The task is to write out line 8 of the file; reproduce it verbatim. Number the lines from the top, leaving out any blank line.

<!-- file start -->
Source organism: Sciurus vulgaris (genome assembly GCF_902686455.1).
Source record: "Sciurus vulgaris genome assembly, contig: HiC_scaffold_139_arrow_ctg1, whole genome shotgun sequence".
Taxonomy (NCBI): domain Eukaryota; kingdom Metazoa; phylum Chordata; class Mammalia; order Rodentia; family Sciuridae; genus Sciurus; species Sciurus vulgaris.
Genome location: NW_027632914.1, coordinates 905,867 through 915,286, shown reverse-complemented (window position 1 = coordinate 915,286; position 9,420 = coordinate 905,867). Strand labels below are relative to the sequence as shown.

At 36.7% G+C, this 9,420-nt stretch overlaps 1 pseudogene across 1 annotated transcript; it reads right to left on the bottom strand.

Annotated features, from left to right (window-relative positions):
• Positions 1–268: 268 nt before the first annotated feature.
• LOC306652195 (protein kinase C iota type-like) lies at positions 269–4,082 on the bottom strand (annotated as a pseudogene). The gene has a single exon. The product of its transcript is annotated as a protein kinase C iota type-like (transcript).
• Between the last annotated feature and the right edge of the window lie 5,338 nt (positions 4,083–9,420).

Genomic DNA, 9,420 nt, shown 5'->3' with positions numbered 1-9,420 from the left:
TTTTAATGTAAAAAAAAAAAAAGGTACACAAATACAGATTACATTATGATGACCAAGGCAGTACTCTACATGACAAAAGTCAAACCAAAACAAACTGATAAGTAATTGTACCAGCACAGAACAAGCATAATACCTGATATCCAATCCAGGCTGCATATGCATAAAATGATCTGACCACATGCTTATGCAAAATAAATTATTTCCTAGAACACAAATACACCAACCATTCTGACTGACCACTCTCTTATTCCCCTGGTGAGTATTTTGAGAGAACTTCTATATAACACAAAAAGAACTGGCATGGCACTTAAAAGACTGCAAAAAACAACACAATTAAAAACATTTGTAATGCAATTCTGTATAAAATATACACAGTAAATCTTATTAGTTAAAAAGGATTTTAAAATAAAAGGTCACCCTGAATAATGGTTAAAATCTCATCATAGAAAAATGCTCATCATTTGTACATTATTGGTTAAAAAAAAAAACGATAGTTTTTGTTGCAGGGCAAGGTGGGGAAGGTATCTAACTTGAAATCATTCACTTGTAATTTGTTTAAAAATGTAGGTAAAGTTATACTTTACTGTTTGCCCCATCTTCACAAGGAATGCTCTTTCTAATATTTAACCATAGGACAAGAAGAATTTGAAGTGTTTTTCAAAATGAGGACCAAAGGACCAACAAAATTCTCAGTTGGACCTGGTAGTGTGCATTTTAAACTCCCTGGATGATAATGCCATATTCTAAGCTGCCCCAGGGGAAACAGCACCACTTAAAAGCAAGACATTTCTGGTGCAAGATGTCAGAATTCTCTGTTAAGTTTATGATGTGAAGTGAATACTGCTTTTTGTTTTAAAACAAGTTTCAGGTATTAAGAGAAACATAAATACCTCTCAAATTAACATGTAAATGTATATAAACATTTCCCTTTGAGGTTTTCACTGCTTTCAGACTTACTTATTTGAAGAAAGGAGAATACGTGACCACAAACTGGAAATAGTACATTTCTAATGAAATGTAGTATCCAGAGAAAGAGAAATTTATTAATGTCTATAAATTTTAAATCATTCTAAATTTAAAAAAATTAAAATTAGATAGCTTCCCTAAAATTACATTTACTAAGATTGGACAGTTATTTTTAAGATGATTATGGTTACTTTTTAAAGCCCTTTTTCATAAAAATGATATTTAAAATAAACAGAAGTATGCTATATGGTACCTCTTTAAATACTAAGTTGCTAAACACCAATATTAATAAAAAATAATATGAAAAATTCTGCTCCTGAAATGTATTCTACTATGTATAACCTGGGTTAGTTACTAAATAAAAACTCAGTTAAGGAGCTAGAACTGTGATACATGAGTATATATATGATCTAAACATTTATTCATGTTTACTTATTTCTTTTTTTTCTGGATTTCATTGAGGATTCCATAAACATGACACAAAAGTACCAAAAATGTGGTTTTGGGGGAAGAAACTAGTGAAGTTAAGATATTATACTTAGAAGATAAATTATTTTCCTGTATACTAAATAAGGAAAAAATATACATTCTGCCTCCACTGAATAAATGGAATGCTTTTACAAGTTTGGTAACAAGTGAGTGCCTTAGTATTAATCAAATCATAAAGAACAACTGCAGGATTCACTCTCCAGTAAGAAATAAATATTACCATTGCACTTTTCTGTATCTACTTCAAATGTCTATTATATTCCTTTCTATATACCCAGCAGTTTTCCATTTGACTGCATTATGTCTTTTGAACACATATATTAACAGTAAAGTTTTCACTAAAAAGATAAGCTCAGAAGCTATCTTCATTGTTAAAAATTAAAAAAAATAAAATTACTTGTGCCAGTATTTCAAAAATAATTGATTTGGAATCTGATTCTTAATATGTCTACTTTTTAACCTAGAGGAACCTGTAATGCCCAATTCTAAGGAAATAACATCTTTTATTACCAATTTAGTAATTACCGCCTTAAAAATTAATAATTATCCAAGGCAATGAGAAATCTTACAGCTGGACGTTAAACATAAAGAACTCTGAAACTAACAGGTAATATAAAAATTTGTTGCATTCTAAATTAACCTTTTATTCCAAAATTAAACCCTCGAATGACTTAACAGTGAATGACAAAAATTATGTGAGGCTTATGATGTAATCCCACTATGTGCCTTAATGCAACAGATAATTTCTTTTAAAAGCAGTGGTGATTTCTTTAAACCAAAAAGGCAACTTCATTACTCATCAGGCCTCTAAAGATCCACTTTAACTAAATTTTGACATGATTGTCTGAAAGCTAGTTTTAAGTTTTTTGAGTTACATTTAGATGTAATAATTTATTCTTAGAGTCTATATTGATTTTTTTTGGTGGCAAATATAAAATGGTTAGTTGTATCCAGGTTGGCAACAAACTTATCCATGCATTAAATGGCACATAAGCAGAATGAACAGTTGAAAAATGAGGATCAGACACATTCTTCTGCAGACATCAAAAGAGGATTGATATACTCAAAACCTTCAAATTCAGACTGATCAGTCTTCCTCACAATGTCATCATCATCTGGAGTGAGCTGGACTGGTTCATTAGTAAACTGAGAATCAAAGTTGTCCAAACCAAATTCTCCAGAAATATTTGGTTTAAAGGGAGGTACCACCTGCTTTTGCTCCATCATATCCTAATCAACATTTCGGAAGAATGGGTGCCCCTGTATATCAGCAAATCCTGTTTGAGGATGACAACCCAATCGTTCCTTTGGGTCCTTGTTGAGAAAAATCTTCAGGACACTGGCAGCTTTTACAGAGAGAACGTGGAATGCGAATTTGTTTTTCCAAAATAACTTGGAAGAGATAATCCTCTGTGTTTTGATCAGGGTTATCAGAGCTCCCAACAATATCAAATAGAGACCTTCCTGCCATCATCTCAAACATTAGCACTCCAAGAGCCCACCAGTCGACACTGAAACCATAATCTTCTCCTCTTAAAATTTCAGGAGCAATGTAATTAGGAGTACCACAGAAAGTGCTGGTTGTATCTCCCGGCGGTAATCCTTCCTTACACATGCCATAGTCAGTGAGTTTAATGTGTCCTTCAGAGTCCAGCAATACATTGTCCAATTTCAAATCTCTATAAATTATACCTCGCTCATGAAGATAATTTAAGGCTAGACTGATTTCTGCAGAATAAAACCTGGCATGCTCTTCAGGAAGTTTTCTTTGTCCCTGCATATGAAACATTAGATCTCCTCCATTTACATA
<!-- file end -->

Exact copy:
• LOC306652195 (protein kinase C iota type-like) lies at positions 269–4,082 on the bottom strand (annotated as a pseudogene). The gene has a single exon. The product of its transcript is annotated as a protein kinase C iota type-like (transcript).